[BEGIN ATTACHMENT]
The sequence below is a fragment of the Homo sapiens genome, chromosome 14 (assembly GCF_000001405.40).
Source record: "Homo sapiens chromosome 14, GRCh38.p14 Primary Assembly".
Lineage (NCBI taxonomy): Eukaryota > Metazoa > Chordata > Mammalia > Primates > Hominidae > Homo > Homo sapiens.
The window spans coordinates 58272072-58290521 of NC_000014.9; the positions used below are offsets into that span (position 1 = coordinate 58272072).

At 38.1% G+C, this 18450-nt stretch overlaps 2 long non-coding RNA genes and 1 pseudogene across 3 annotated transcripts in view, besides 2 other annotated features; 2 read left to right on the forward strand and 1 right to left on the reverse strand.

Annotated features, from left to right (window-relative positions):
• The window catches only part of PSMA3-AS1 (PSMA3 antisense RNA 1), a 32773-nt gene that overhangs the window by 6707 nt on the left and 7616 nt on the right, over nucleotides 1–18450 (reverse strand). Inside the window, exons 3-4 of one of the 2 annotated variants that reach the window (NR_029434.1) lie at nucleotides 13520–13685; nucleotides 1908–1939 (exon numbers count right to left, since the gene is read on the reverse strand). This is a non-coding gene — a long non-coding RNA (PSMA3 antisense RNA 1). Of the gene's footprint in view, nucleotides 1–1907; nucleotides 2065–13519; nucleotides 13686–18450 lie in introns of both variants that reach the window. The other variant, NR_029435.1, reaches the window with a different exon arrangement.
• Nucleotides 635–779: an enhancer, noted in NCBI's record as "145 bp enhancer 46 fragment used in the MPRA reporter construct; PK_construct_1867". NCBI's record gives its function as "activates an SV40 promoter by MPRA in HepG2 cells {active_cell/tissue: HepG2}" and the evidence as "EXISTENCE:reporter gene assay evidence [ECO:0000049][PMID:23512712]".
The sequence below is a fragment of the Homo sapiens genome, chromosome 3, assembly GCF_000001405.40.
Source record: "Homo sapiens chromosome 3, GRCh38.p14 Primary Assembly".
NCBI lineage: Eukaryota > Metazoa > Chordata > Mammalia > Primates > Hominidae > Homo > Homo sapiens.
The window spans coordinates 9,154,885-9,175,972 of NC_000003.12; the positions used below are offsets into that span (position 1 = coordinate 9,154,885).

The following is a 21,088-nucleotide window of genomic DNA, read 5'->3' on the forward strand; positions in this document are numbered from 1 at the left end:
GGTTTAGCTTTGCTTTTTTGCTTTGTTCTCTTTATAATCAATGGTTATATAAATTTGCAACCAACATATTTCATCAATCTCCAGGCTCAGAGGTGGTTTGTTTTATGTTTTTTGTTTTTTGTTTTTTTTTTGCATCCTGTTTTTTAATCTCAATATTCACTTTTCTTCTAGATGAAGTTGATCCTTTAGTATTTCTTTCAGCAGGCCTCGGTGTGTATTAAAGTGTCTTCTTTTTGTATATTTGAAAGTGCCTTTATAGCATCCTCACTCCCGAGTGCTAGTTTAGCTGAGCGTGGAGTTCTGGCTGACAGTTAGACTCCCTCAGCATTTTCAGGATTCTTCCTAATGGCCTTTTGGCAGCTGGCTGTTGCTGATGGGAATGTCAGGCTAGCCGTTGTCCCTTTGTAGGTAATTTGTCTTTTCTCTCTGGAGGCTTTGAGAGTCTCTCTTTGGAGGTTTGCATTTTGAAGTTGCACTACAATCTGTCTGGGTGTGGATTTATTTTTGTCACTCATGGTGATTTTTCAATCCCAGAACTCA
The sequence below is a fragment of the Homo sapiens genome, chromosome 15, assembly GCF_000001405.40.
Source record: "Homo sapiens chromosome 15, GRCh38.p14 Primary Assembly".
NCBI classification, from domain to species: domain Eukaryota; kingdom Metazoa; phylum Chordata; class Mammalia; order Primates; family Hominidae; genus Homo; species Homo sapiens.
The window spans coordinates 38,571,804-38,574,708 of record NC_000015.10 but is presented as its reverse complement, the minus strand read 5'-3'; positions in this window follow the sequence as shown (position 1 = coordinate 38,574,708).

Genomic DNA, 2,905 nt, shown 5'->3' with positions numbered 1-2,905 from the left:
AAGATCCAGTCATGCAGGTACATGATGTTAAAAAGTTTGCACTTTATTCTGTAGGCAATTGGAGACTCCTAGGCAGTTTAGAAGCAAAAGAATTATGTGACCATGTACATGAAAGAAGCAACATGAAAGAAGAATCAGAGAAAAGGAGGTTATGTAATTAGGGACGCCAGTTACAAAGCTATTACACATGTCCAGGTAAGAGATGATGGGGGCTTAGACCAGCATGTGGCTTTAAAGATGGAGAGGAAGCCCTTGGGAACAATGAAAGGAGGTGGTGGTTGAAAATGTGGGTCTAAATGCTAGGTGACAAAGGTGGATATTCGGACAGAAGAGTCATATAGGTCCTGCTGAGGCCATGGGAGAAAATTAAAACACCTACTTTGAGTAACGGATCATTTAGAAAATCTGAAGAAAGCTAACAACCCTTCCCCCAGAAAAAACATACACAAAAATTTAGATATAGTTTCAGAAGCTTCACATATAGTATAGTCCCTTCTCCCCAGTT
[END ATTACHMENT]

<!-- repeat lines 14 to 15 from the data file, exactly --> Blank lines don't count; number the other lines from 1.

GGTTTAGCTTTGCTTTTTTGCTTTGTTCTCTTTATAATCAATGGTTATATAAATTTGCAACCAACATATTTCATCAATCTCCAGGCTCAGAGGTGGTTTGTTTTATGTTTTTTGTTTTTTGTTTTTTTTTTGCATCCTGTTTTTTAATCTCAATATTCACTTTTCTTCTAGATGAAGTTGATCCTTTAGTATTTCTTTCAGCAGGCCTCGGTGTGTATTAAAGTGTCTTCTTTTTGTATATTTGAAAGTGCCTTTATAGCATCCTCACTCCCGAGTGCTAGTTTAGCTGAGCGTGGAGTTCTGGCTGACAGTTAGACTCCCTCAGCATTTTCAGGATTCTTCCTAATGGCCTTTTGGCAGCTGGCTGTTGCTGATGGGAATGTCAGGCTAGCCGTTGTCCCTTTGTAGGTAATTTGTCTTTTCTCTCTGGAGGCTTTGAGAGTCTCTCTTTGGAGGTTTGCATTTTGAAGTTGCACTACAATCTGTCTGGGTGTGGATTTATTTTTGTCACTCATGGTGATTTTTCAATCCCAGAACTCA
The sequence below is a fragment of the Homo sapiens genome, chromosome 15, assembly GCF_000001405.40.